John Barrett is the president and CEO of the Canadian Nuclear Association, a non-profit organization that represents the nuclear energy industry in Canada.
In an opinion piece published August 25, energy analyst Richard Laszlo wrote that nuclear power was a costly, dying technology. Nothing could be further from the truth.
In Ontario, the average cost of nuclear energy is about seven cents per kilowatt-hour of generation. That’s 41 per cent less than the average residential rate. Only hydroelectricity is cheaper, but marginally so.
Laszlo insists that nuclear power, along with gas generation, accounts for “the lion’s share of price increases.” The reason is that nuclear power makes up most of the province’s supply, at about 60 per cent. Renewables don’t account for increases of the same magnitude because they provide so little of the overall supply. Thus, cutting nuclear out won’t decrease prices. That’s why the Ontario government calculates that keeping the Pickering plant open will actually save $600 million.
Laszlo further claims that Ontario Power Generation has applied to the Ontario Energy Board to raise the price of nuclear power to 16.5 cents per kilowatt-hour. In fact, the OEB’s decision will result in only a small increase to the average monthly residential bill over the next five years. Some of the cost of refurbishing the Darlington plant will be deferred, moderating price spikes. OPG’s submission is for 2017 to 2021. By the latter date, the price of nuclear power would reach nine to 10 cents per kilowatt-hour. OPG has not officially asked for rates beyond 2021, and price projections beyond that date could change.
What OPG charges for nuclear power would peak in 2026 with the completion of Darlington refurbishment. Subsequently nuclear payments would fall annually. Over the full period of operation to 2055 nuclear payments would average eight cents per kilowatt-hour (in 2015 dollars).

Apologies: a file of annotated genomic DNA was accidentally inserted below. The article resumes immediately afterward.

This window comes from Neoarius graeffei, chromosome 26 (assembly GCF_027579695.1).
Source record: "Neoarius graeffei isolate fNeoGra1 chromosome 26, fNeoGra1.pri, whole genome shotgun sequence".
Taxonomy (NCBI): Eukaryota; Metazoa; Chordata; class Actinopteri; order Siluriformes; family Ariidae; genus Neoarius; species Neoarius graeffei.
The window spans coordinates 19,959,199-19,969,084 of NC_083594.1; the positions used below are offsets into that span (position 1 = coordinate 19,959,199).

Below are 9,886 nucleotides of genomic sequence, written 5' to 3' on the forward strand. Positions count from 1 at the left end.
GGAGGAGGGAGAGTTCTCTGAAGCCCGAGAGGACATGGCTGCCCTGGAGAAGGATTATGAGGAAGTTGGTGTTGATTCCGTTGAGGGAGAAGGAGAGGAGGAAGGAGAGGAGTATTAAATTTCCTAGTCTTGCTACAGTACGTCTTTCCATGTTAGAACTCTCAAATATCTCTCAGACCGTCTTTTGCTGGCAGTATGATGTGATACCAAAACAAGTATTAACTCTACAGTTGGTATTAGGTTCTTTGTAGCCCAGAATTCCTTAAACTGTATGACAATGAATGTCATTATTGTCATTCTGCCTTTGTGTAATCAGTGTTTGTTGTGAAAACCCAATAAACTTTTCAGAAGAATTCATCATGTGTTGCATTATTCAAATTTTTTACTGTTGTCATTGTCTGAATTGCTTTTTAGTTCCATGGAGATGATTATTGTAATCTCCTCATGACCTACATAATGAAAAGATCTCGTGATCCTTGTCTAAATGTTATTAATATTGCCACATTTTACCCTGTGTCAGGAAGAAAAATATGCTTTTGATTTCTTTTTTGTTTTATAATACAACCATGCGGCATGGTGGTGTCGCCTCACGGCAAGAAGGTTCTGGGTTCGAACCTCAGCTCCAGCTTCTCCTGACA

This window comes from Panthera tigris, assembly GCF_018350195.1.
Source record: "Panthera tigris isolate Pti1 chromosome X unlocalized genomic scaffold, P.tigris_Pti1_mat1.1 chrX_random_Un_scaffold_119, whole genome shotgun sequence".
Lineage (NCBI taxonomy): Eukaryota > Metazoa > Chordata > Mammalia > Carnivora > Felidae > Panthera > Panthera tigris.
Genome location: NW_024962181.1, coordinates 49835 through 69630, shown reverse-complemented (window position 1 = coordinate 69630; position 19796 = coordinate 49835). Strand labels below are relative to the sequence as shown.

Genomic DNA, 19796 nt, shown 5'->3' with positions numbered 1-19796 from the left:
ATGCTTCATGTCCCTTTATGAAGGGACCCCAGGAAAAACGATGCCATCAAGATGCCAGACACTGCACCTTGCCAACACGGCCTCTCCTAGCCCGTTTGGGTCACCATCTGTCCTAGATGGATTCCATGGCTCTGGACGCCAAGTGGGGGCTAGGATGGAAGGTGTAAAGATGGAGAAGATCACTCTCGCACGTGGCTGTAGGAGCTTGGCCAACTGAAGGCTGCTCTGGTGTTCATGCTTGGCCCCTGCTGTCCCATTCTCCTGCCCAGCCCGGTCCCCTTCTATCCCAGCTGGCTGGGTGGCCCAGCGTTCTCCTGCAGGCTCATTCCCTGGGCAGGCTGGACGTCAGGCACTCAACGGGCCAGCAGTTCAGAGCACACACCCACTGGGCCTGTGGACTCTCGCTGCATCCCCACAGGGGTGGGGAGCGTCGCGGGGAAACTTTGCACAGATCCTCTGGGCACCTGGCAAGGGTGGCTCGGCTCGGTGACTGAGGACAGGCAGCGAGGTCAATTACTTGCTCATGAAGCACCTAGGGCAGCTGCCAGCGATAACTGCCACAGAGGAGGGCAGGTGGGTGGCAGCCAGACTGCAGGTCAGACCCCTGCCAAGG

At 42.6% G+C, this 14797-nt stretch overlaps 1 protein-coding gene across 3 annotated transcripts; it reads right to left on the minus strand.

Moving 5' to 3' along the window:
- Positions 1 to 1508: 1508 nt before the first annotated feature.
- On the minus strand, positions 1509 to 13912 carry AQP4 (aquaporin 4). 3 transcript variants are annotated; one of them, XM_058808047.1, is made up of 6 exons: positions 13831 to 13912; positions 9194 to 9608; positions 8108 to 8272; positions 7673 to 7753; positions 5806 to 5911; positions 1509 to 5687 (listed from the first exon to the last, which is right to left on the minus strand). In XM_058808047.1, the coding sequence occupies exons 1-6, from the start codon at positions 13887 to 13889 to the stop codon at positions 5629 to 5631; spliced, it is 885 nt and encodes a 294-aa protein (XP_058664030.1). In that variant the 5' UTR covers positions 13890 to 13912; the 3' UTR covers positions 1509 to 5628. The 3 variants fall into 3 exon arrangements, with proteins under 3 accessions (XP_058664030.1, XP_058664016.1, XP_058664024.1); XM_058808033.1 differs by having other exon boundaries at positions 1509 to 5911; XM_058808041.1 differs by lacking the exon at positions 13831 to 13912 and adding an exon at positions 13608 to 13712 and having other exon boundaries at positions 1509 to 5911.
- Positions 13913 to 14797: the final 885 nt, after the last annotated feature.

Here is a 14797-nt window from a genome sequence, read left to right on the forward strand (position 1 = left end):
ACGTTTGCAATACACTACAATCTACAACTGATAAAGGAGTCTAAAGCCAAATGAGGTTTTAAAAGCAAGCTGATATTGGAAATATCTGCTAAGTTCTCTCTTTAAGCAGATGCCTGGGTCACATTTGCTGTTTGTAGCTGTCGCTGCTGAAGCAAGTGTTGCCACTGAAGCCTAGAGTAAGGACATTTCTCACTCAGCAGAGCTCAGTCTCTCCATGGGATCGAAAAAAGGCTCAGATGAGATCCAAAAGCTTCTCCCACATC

In arguing that the province can ditch some of its nuclear facilities, Laszlo notes that Ontario’s energy system often generates extra electricity that must be sold to other jurisdictions at a loss. It’s true that the province sometimes has to sell surplus power, just as it sometimes has to purchase power from other jurisdictions. All power grids buy and sell surplus electricity, and to imply that this is a flaw ignores the realities of power generation and consumption. It’s all but impossible to maintain a perfect balance of supply and demand at all times.
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Laszlo’s vision is to cancel the refurbishment of the four reactors at Darlington (which produce about 15 per cent of Ontario’s electricity), close Pickering’s six reactors immediately (instead of by the planned date of 2024), and replace them, for the time being, with energy from natural gas plants.
This would cause a dramatic increase in Ontario’s greenhouse-gas emissions. Closing down the province’s nuclear facilities would require increased reliance on natural gas further into the future than Laszlo suggests. There is no credible evidence indicating that renewables will be able drastically increase the electricity they generate in an affordable way. Moreover, the fact that renewables can only produce power intermittently (requiring sunshine in the case of solar panels, for example) precludes them from providing the consistent baseload power Ontarians rely on — and nuclear plants provide.
Then there’s the economic impact. A 2015 study by the Conference Board of Canada concluded that the Darlington refurbishment would contribute $15 billion to Ontario’s GDP over the course of the project, with employment increasing by an average of 8,800 jobs between 2014 and 2023.
As for historical cost and scheduling overruns, Laszlo overlooks that the province has built in protections to ensure the Darlington refurbishment is delivered on time and on budget. The government has the right to halt the refurbishment program at certain points in the event of significant overruns. In July, OPG reported that work on the first unit was 30 days ahead of schedule and $40 million under budget.
Nuclear power is the backbone of Ontario’s electricity system. As jurisdictions around the world strive to meet global emissions targets and gear up for the electrification of the transport sector, Ontario needs the affordable, low-carbon energy the nuclear industry offers now more than ever.
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